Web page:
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Buy a Navy calligraphy wall scroll here!
Start your custom "Navy" project by clicking the button next to your favorite "Navy" title below...
Quick links to words on this page...
| 1. Navy
2. Navy SEALS
4. Marine / Soldier of the Sea
| 5. Army / Military|
6. United States Marine Corps
7. Five Reflections / Gosei
8. Large River
This is the Chinese, Japanese Kanji, and Korean Hanja word for "Navy". This is not country-specific, so it is the title for "naval service" from any country with a navy.
These two characters literally mean "sea military".
A nice scroll for any sailor who likes Asian characters and has pride in their service.
This is the title for United States Navy SEALs in Chinese. The U.S. part in implied, as few if any other nations claim to have sailors with the title "navy seals".
Sometimes the term 海豹突击队 (Simplified) or 海豹突擊隊 (Traditional) is also used in Chinese. It means "Seal Commando Team".
This is the title for Navy SEALs in Japanese Katakana (phonetic Japanese for western words). This is supposed to sound like "navy seals", but does not have any meaning unless the Japanese person who reads it knows what the title is supposed to be.
This is the Chinese way to express "Marine". (as in a member of the Marine Corps). It is not country-specific, so it could be the Royal Marines, U.S. Marines, Chinese Marines, etc.
In Australian English, they would translate this as "Naval Infantryman".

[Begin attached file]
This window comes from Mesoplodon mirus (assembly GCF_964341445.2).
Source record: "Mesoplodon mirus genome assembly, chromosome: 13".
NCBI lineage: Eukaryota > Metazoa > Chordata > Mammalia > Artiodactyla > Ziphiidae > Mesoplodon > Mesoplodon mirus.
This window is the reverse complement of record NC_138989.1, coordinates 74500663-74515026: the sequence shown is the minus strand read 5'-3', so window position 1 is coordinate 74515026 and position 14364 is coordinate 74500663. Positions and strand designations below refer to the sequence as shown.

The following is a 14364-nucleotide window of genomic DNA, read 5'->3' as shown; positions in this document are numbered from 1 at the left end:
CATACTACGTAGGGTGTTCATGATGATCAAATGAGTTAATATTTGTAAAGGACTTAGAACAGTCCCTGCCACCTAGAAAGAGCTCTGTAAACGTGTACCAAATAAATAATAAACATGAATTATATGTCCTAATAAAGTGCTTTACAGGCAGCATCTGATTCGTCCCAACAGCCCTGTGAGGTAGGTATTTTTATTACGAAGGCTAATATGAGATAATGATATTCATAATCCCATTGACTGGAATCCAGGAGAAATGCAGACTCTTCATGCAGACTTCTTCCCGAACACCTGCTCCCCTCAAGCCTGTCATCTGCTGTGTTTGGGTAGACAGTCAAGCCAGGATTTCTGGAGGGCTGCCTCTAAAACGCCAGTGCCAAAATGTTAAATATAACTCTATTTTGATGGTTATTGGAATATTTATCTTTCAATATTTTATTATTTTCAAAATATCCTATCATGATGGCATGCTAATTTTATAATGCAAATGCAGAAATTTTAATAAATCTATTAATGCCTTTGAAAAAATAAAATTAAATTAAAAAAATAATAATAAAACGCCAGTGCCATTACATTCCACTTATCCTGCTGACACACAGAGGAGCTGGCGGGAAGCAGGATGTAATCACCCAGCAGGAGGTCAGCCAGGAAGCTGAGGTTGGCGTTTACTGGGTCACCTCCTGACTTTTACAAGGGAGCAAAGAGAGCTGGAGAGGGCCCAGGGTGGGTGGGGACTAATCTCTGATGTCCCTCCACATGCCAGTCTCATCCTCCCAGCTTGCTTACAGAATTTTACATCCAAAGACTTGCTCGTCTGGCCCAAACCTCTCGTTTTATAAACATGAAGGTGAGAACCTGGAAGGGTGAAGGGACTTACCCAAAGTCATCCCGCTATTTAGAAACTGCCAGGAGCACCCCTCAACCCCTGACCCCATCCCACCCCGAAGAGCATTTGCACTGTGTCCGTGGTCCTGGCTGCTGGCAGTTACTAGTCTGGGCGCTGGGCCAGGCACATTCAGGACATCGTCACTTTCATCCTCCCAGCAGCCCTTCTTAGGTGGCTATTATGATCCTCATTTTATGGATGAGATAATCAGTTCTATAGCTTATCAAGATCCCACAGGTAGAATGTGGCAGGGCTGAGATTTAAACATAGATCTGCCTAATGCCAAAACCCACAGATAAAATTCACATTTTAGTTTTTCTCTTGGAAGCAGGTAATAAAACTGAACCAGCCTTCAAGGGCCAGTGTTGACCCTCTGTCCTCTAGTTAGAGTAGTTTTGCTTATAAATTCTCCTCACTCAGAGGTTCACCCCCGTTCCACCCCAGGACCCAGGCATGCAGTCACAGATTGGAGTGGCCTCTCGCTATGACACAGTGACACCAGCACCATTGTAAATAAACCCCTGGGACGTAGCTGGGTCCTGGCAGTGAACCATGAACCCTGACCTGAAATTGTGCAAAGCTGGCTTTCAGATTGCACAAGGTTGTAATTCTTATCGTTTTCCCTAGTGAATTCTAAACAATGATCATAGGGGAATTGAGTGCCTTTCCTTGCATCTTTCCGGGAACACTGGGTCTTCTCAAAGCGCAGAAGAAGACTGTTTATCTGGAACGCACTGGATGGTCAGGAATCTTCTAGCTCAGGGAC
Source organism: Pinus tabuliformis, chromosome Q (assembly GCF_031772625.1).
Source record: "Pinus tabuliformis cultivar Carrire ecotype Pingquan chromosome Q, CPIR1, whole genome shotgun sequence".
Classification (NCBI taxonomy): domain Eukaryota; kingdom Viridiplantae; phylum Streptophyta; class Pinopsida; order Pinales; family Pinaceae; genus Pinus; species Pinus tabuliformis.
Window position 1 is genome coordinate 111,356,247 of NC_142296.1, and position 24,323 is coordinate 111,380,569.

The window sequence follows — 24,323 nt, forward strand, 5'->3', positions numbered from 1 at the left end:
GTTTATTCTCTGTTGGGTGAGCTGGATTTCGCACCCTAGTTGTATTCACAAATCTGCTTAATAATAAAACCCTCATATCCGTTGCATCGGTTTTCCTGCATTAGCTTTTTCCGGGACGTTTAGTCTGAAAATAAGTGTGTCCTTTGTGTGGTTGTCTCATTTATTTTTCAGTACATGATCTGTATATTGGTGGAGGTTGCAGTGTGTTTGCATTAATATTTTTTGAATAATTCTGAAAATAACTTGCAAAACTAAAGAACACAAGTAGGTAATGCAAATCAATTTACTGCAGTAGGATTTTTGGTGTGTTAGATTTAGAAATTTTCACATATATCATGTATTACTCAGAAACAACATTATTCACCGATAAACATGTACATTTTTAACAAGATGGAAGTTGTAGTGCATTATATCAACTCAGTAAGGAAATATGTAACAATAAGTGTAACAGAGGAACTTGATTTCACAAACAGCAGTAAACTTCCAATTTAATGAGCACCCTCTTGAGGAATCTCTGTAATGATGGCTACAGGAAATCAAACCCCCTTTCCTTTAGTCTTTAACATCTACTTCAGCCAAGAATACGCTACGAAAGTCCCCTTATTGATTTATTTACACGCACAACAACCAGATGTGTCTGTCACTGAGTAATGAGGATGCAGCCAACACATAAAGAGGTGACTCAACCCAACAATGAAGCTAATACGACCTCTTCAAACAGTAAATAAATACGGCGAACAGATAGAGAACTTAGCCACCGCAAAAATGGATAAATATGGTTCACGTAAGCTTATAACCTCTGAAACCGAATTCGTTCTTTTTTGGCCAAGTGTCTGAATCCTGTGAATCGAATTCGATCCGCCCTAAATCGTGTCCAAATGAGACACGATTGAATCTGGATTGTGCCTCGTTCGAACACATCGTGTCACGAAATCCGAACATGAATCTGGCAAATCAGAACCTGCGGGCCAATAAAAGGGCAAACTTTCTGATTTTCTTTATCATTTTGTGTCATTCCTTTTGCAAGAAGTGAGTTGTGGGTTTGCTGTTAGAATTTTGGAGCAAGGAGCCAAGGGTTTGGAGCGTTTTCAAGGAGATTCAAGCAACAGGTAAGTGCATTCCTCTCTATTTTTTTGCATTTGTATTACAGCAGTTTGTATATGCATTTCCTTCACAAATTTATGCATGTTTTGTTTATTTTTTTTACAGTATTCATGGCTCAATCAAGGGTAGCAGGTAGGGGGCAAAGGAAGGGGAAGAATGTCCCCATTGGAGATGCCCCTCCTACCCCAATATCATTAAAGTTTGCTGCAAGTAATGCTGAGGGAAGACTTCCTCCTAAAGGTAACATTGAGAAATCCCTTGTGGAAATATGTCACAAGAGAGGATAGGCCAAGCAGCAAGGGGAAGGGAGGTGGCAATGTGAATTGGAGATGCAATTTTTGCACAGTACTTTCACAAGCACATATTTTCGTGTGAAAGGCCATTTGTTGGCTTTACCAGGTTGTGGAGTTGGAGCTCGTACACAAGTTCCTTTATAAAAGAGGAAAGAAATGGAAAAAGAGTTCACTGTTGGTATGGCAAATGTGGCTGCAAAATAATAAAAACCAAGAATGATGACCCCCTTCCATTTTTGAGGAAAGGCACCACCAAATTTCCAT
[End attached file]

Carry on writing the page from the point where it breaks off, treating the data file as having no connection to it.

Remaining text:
Breaking down each character, this means:
"ocean/sea military/arms shore/land fighting/war/battle corps/team/group person/member". Note that the first two characters presented together, but outside of this phrase mean "navy" (sea military).
This way to express "Marine" as in an individual "Soldier of the Sea" in Japanese Kanji and old Korean Hanja characters (not to be confused with Korean Hangul).
Breaking down each character, this means:
Please note that this Japanese/Korean version kind of means "sailor" or "navy" in Chinese.
See Also... Military
This is the Japanese way to write "United States Marine Corps" or simply "U.S. Marines".
Breaking down each Kanji, this means:
"rice (American) ocean/sea soldiers/army/military corps/regiment/group".
This title will only make sense in Japanese, it is not the same in Chinese! Make sure you know your audience before ordering a custom wall scroll.
If you are wondering about the rice, America is known as "rice country" or "rice kingdom" when literally translated. The Kanji for rice is often used as an abbreviation in front of words (like a sub-adjective) to make something "American". Americans say "rice-burner" for a Japanese car, and "rice-rocket" for a Japanese motorcycle. If you did the same in Japanese, it would be exactly the opposite meaning.
Note: I have not verified this, but I've found this title used for U.S. Marines in Korean articles, so it's most likely a normal Korean term as well (but only in Korean Hanja).
These are the "Five Reflections" of Vice Admiral Hajime Matsushita of the Japanese Imperial Navy. These days, the Five Reflections are recited or contemplated daily by Japan Maritime Self-Defense Force recruits in training. This long proverb is popularly translated into English this way:
Hast thou not gone against sincerity?
Hast thou not felt ashamed of thy words and deeds?
Hast thou not lacked vigor?
Hast thou not exerted all possible efforts?
Hast thou not become slothful?
This means large river in Chinese, Japanese Kanji, and old Korean Hanja. This generally refers to a river big enough that it's navigable by cargo boats, passenger boats, or small ships.
In Japanese, this can be a surname when pronounced as Minkou or just Kou.
The scroll that I am holding in this picture is a "medium size"
4-character wall scroll.